By Bradley Donalson
There has been a glut of books that people have claimed to be the “definitive” history of the 1969 Stonewall Riots that sparked the nationwide LGBT activism movement. While Ann Bausum doesn’t make that claim, that’s not to say her writing isn’t well researched and assembled. It is. I get the sense that she doesn’t make that claim because of her humility and respect for the subject, both of which infuse her writing. Bausum tries to present the reader with the facts in a way that is both interesting and informative, without being overbearing or biased.
Bausum sets the stage by surveying pre-Stonewall activism and the political and social climate of oppression and extortion that many homosexuals faced. In the 1960s, being gay wasn’t only a crime, but thought to be a mental illness. The closet was necessary in order to keep your job and your home. Short portraits of activists and the youth of New York’s Greenwich Village reveal how people of the time were trying to change this.
She then gives a recounting of the police raid on the Stonewall Inn that sparked the June 28 riot, as well as the aftermath that unfolded during the next few days. She gives as many details of the siege as possible (from both inside and outside the iconic bar), gleaned from press accounts as well as from riot witnesses and participants. Injecting personal accounts and a human element, Bausum’s account of this pivotal moment in LGBT history is much more than a stale history lesson.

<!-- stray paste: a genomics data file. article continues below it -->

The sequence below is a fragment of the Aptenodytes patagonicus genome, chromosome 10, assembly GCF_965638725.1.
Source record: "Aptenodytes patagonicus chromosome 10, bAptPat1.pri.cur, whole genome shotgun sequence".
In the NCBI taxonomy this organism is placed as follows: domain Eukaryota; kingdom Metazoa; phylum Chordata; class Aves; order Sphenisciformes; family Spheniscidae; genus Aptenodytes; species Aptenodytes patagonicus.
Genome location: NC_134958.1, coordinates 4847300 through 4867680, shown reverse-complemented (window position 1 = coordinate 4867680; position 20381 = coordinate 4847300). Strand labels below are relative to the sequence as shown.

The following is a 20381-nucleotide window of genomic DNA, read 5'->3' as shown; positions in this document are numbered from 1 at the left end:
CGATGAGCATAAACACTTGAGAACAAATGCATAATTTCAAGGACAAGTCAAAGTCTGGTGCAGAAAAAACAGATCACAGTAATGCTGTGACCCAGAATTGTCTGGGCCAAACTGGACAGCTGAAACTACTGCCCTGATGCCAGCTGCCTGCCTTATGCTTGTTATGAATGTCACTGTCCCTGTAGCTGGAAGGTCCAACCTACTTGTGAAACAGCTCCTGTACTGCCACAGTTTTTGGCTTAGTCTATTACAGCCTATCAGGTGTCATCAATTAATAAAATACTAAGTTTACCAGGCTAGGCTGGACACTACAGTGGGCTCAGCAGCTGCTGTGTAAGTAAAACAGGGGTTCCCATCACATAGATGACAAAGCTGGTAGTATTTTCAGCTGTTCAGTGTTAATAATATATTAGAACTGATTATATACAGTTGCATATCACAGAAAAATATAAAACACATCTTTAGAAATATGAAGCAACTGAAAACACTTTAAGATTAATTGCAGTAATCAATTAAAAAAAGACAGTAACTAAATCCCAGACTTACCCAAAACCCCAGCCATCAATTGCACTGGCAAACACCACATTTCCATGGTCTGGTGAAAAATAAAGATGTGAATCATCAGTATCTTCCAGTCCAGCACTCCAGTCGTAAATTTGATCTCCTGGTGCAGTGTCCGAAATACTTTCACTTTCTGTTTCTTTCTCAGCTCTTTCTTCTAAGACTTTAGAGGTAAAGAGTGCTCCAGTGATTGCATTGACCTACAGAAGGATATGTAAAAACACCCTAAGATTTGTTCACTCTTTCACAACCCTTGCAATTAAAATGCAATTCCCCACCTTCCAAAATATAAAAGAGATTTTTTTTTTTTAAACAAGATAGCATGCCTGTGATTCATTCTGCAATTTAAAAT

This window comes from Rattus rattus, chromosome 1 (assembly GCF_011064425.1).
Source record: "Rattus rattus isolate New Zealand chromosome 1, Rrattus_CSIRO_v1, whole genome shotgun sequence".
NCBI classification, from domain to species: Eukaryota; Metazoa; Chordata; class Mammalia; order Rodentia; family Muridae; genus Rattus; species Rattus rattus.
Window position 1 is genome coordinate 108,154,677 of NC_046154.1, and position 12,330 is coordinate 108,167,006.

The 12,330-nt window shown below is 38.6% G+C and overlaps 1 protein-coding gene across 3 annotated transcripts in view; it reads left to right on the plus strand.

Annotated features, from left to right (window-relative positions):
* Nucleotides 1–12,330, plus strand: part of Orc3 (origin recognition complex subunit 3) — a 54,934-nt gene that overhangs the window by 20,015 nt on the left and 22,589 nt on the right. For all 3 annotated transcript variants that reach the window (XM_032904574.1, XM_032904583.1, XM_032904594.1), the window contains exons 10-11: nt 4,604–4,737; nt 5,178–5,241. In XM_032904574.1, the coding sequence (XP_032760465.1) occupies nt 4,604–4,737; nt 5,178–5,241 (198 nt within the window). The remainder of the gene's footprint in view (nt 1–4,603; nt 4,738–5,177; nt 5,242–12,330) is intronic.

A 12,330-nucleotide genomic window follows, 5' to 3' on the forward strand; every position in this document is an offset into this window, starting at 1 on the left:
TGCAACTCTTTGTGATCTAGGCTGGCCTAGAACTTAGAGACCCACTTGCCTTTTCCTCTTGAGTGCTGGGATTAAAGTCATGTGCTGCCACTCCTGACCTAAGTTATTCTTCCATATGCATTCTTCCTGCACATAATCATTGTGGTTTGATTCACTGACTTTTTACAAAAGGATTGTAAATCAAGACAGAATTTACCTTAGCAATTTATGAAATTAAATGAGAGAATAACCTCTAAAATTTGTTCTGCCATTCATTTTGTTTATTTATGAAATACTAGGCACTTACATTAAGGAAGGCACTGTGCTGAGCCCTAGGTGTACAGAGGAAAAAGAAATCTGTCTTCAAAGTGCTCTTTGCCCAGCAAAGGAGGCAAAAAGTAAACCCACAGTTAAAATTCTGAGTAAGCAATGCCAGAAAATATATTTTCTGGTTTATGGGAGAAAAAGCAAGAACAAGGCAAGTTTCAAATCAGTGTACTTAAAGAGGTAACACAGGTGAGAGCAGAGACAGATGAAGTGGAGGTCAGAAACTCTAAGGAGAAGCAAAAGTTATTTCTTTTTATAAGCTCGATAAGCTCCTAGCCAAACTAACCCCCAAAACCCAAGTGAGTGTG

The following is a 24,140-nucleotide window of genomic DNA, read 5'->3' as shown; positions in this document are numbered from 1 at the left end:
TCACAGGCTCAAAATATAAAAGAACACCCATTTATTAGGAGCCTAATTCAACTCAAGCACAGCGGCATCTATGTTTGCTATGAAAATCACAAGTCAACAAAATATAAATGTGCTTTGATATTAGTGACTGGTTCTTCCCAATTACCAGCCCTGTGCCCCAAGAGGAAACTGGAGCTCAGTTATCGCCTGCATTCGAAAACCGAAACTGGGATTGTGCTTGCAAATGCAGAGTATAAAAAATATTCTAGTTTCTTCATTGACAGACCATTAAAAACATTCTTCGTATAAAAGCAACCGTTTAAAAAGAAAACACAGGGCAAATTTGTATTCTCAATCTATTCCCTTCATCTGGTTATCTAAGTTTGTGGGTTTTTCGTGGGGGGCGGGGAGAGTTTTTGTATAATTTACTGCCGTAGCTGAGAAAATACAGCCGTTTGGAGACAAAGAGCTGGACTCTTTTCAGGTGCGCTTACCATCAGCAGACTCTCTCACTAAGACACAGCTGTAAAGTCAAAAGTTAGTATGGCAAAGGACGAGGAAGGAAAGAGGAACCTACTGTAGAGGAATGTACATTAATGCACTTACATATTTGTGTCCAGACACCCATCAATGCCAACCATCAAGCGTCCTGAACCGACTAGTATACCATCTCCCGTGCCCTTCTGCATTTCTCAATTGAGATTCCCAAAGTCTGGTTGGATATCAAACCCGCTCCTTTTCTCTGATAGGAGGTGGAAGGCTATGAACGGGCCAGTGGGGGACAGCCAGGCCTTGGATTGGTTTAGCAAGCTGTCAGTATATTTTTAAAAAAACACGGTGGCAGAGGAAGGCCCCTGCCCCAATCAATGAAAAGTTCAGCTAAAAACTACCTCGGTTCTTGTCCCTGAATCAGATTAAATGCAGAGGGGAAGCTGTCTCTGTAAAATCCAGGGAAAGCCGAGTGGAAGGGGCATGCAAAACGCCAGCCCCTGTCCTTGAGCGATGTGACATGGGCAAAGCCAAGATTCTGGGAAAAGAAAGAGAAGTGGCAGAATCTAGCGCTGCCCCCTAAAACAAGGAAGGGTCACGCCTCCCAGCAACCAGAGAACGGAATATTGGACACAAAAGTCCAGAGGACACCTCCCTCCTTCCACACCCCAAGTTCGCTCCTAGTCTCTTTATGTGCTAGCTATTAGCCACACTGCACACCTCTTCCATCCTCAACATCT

Bausum then goes on to explore the repercussions of Stonewall, from the Pride parade tradition that continues to commemorate the riot, to the AIDS crisis, the Supreme Court decisions of Lawrence v. Texas and United States v. Windsor, the repeal of “Don’t Ask, Don’t Tell,” and finally to the rise of the fight for marriage equality.
While not an all-encompassing rendition of the myriad aspects of Stonewall, Bausum’s new book presents a detailed, factual account that doesn’t seem like a lecture. Peppered with photos, snapshots, and quotes that enhance her narrative, Stonewall: Breaking Out in the Fight for Gay Rights is an approachable and meaningful examination of a pivotal moment in the fight for LGBT equality. Designed for readers of all ages, this book should be required reading for young queer people who need to understand the fight that came before them so they can continue the fight that lies ahead.
Bradley Donalson is a frequent contributor to OutSmart magazine.